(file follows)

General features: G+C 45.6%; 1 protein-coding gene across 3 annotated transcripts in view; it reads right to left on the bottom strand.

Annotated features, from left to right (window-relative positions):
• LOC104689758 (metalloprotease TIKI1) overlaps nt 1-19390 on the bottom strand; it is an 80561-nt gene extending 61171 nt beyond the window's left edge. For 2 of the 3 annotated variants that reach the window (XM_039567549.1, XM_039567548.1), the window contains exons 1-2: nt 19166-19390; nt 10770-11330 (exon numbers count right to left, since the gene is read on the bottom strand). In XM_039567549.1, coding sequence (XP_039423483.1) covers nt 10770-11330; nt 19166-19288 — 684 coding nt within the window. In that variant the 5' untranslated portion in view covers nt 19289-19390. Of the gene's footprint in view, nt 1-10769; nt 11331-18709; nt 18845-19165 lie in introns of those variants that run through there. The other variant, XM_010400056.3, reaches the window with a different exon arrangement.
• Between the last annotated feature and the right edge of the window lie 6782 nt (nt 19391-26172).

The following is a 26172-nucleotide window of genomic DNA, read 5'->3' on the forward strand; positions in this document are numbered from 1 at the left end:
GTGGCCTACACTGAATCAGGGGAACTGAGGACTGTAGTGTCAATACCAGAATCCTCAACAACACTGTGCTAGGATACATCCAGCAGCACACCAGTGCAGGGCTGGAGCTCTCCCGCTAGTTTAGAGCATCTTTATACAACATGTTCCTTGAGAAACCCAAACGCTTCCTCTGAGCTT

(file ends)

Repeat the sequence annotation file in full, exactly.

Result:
General features: G+C 45.6%; 1 protein-coding gene across 3 annotated transcripts in view; it reads right to left on the bottom strand.

Annotated features, from left to right (window-relative positions):
• LOC104689758 (metalloprotease TIKI1) overlaps nt 1-19390 on the bottom strand; it is an 80561-nt gene extending 61171 nt beyond the window's left edge. For 2 of the 3 annotated variants that reach the window (XM_039567549.1, XM_039567548.1), the window contains exons 1-2: nt 19166-19390; nt 10770-11330 (exon numbers count right to left, since the gene is read on the bottom strand). In XM_039567549.1, coding sequence (XP_039423483.1) covers nt 10770-11330; nt 19166-19288 — 684 coding nt within the window. In that variant the 5' untranslated portion in view covers nt 19289-19390. Of the gene's footprint in view, nt 1-10769; nt 11331-18709; nt 18845-19165 lie in introns of those variants that run through there. The other variant, XM_010400056.3, reaches the window with a different exon arrangement.
• Between the last annotated feature and the right edge of the window lie 6782 nt (nt 19391-26172).

The following is a 26172-nucleotide window of genomic DNA, read 5'->3' on the forward strand; positions in this document are numbered from 1 at the left end:
GTGGCCTACACTGAATCAGGGGAACTGAGGACTGTAGTGTCAATACCAGAATCCTCAACAACACTGTGCTAGGATACATCCAGCAGCACACCAGTGCAGGGCTGGAGCTCTCCCGCTAGTTTAGAGCATCTTTATACAACATGTTCCTTGAGAAACCCAAACGCTTCCTCTGAGCTT